Despite these optimistic trends, the most recent population estimates raise concern. According to the U.S. Census, the District lost a net of 20,043 residents between July 2020 and July 2021. This loss was largely due to domestic out-migration, with an estimated 23,030 District residents moving elsewhere.23 This is the highest level of domestic out-migration since the early 1990s.24

This year’s census estimates are problematic due to undercounting in the 2020 Decennial Census and high non-response rates, especially among lower-income respondents. However, other data sources also point to D.C. experiencing a relatively high decline in domestic migration. For example, recent research that uses credit card information to track domestic migration estimates that out-migration from the D.C. metropolitan area into lower cost, smaller metropolitan areas increased by 8.6 percent since the beginning of the pandemic.25 While the health of the personal income tax base is more strongly correlated to household (and not population) growth26, it is difficult to expect strong income tax growth to continue under such dramatic population loss estimates.

Commercial property and sales tax bases in the District are also at risk if there is a significant loss of commuter activity.

Office vacancy rates are at historic highs, pushing 20 percent in downtown D.C.27 By the end of the first year of the pandemic, this had led to a nearly 9 percent decline in assessed values of large commercial office buildings, costing the city over $150 million in annual tax revenue.28 Additionally, businesses in downtown have continued to lag in their recovery from the pandemic’s initial impacts due to decreased foot traffic.29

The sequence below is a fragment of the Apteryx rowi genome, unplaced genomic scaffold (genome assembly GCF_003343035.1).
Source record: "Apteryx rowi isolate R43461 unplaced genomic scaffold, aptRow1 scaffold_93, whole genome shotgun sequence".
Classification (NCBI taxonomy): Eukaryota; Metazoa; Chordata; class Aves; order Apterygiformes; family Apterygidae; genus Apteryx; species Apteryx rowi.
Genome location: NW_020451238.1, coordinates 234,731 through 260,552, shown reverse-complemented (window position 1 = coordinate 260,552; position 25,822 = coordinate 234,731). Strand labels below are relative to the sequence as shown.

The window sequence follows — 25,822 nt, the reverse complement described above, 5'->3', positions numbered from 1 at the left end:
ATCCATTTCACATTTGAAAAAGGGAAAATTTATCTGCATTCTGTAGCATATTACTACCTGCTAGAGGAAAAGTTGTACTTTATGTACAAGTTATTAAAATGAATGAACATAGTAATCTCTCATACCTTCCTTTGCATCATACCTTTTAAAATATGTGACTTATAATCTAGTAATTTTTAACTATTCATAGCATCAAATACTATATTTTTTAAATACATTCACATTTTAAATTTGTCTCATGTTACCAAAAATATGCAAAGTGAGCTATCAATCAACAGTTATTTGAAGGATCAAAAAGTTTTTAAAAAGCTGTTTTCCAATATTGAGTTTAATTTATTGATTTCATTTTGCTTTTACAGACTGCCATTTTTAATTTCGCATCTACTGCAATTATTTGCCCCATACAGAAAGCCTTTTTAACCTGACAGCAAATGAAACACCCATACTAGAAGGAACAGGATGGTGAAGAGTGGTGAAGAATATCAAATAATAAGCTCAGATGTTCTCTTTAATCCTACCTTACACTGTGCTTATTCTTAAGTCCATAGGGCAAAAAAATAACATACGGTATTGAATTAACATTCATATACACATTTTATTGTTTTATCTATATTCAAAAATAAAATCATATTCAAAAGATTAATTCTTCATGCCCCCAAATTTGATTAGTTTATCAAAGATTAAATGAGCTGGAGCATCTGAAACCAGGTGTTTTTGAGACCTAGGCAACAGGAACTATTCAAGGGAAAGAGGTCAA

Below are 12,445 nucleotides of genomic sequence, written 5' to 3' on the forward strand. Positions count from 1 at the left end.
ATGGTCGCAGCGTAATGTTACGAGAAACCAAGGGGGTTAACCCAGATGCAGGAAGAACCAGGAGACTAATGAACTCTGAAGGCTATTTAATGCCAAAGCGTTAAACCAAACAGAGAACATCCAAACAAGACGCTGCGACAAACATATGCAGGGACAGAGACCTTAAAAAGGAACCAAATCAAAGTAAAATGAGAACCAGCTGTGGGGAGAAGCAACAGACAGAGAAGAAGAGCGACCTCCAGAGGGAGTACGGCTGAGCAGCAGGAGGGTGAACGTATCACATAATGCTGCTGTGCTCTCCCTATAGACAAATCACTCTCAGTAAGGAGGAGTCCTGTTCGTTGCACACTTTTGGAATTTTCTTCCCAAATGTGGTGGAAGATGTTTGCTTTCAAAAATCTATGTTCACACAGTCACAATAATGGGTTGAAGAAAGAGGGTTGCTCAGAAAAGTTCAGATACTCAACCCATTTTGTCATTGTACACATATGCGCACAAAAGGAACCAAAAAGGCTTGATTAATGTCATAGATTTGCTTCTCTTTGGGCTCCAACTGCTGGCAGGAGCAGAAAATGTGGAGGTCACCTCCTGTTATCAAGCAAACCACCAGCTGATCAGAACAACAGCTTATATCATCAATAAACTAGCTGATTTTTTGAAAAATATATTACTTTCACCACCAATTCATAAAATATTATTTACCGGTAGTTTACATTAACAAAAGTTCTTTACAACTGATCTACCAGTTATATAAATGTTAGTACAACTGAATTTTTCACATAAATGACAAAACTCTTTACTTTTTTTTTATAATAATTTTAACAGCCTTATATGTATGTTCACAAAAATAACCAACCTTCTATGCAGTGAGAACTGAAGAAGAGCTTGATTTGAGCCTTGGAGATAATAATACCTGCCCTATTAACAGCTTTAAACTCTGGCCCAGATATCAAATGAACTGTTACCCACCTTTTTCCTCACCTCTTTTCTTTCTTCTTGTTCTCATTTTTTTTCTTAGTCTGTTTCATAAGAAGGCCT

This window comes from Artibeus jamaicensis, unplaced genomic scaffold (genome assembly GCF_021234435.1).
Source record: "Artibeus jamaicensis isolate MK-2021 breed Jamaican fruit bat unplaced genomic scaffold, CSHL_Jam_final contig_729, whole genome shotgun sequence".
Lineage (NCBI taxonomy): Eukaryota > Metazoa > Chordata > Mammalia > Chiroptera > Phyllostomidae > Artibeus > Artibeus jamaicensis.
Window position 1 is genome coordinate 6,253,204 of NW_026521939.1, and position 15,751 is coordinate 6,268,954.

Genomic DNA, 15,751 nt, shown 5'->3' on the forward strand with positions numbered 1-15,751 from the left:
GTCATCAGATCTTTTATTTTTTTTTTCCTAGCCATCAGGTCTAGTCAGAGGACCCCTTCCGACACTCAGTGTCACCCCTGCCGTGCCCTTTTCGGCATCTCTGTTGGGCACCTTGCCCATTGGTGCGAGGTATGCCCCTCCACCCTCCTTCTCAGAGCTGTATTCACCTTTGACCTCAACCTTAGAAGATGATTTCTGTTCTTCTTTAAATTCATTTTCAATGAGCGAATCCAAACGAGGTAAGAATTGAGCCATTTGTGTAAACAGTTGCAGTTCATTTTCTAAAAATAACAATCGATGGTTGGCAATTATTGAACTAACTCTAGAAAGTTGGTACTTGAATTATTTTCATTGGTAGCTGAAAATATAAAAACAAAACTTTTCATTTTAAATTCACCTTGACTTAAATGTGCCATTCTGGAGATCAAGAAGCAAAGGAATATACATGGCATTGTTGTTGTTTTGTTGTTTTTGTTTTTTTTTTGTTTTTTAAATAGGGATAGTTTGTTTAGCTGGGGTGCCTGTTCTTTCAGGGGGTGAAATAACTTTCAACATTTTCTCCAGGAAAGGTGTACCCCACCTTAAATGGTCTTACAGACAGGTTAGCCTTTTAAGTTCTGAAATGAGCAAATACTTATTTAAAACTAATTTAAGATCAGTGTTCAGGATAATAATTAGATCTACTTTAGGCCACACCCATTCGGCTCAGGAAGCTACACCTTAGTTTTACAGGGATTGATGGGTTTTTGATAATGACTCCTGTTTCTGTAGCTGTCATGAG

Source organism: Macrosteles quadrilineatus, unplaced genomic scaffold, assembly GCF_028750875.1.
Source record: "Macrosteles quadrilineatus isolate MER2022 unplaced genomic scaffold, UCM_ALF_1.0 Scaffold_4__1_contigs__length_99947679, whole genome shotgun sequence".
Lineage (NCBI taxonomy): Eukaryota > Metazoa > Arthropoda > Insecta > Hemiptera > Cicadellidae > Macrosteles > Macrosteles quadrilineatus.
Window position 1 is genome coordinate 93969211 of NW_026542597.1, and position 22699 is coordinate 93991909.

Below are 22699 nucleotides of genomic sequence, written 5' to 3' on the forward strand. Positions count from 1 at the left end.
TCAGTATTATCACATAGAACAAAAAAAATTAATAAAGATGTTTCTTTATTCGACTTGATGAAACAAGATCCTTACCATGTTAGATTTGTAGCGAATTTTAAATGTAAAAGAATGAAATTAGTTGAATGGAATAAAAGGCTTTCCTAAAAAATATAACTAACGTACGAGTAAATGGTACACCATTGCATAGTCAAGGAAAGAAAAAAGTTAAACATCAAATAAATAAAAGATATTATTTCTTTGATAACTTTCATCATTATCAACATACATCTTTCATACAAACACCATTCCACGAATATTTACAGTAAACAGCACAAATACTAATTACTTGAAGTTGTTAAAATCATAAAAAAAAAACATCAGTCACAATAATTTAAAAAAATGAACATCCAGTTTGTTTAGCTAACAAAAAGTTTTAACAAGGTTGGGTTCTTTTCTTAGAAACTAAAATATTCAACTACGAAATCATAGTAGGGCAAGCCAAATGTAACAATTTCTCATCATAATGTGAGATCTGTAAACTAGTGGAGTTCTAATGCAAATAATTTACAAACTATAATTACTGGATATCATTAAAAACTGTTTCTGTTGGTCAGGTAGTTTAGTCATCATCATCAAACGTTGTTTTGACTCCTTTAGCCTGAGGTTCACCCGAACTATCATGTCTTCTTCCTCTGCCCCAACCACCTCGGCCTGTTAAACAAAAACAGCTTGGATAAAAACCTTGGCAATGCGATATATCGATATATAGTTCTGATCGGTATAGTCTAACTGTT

In addition to the loss of commuter activity, the federal government’s return-to-office plans will have an outsized impact on the District. At the peak of remote work during the pandemic, about 60 percent of the federal workforce was working remotely30, and as of June 2021, the Biden administration has announced that government agencies will be allowed to offer more flexible work schedules as part of their post-pandemic workplace plans.31 With a large federal government employment base in the District, a permanent shift to telework would greatly impact the city’s office market and economic activity.

Already, agency officials have informed the General Services Administration’s (GSA) Public Buildings Service that they expect to reduce their office space needs by 20 to 50 percent post-pandemic.32 This would hamper the recovery of the District’s office market. Currently, there are 6.8 million square feet of office space held by the GSA in the District that have lease expiration dates by 2025.33 If leases on half that space are not renewed, it could take the District up to three years to absorb that square footage again (based on the city’s average net absorption rate between 2016 and 2019).34

This would amplify an existing weakness in the District, in that many federal agencies have already been moving to the suburbs for cheaper office rates.35 As more businesses and federal agencies reduce their office space footprint within the District, the city will lose out on tax revenue and potentially, new jobs and workers coming to the region.